The amount of the home you own is called equity and can be determined by taking your home’s value and subtracting the balance of any mortgages or home equity loans on the property. Homeowners who have built up sufficient equity in their home can use it to get cash in their bank account with a cash-out refinance or home equity loan.

Escrow

As a neutral third party to the transaction, escrow temporarily holds funds in the purchase and sale of a home. Escrow follows the mutually agreed-upon instructions of both the buyer and seller with regards to how deposits should be handled and is designed for the safety of both parties as it ensures adherence to the terms of the purchase. Escrow can also be used to refer to an account lenders use to hold funds to pay for your property taxes and homeowner’s insurance, and is something that may be required by the lenders or the borrowers. 

FHA Loan

FHA loans are insured by the Federal Housing Administration are less strict on credit and down payment requirements. FHA loan rates are not as competitive as conventional loans. But borrowers who can’t qualify for conventional loans due to credit blemishes may be able to qualify for an FHA loan. 

Fannie Mae

Fannie Mae is a government-sponsored entity under the supervision of the Federal Housing Finance Agency (FHFA). Fannie Mae purchases mortgage existing loans that satisfy its criteria. Many mortgage lenders have Fannie Mae as a buyer/investor, and as a result, will review its loans in accordance with Fannie Mae guidelines. These requirements can include things such as minimum down payment amounts, credit requirements, income documentation requirements, and more. 

First-Time Home Buyers (FTHB) Loan Programs

Depending on the location, some cities, counties, and states offer financial assistance for first-time home buyers. First-time homebuyer programs can offer down-payment assistance, loans, and grants. These programs often require buyers to meet certain eligibility requirements but can be a huge help in helping more individuals land their dream homes.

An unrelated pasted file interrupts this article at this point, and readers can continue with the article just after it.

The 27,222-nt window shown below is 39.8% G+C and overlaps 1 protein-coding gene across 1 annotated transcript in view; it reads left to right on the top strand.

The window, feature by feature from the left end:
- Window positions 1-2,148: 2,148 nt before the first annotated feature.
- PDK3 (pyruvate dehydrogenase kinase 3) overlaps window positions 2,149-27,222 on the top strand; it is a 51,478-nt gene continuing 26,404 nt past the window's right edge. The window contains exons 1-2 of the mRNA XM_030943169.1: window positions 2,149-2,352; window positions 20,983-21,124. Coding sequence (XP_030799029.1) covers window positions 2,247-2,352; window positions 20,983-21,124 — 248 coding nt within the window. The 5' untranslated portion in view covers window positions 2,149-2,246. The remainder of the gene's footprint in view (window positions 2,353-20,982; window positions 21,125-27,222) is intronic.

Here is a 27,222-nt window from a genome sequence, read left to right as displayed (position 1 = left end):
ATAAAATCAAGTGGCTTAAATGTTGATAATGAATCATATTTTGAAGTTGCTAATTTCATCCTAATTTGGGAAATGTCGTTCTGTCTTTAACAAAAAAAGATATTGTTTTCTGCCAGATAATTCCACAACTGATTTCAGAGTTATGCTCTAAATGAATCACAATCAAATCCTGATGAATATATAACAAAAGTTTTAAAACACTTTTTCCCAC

Fixed-Rate Mortgage

With a fixed-rate mortgage, borrowers can be assured that the interest rate will never fluctuate for the entire length of the loan. Outside of the possibility of your property taxes and homeowner’s insurance changing annually, the principal and interest portions of the loan are guaranteed to remain the same, and will never increase or decrease unless the loan is paid off or refinanced.  

Foreclosure

Foreclosure describes the process of a lender taking possession of a home, often as a result of the homeowners having missed multiple consecutive mortgage payments. Depending on where the property is located, borrowers must miss a certain number of payments before a lender may begin foreclosure proceedings. If a borrower finds themselves in a missed mortgage payment situation, it can be helpful to speak with the lender to see what your options are to avoid a foreclosure. 

Freddie Mac

Freddie Mac is another government-sponsored entity responsible for purchasing and backing mortgage loans from lenders. Just like Fannie Mae, lenders who sell to Freddie Mac must ensure that the loans meet their criteria. Once purchased by Freddie Mac, the loans are then sold to private investors, which in turn increases the amount of money supply for the real estate market. 

Home Appraisal

Prior to granting a borrower a home loan, many lenders will require a home appraisal to be completed so that the value and condition of the home can be reviewed to determine if it meets the lender’s requirements. This appraisal typically involves having a certified appraiser inspect the home and research surrounding areas to determine the market value of the house. 

Interest Rate

The interest rate on a loan reflects how much it costs to borrow money from a lender. The interest rate on a loan is one of the factors that determine your monthly payment amounts. Borrowers with strong credit scores and larger down payments can usually qualify for more competitive interest rates and lower monthly payments. 

Loan-To-Value Ratio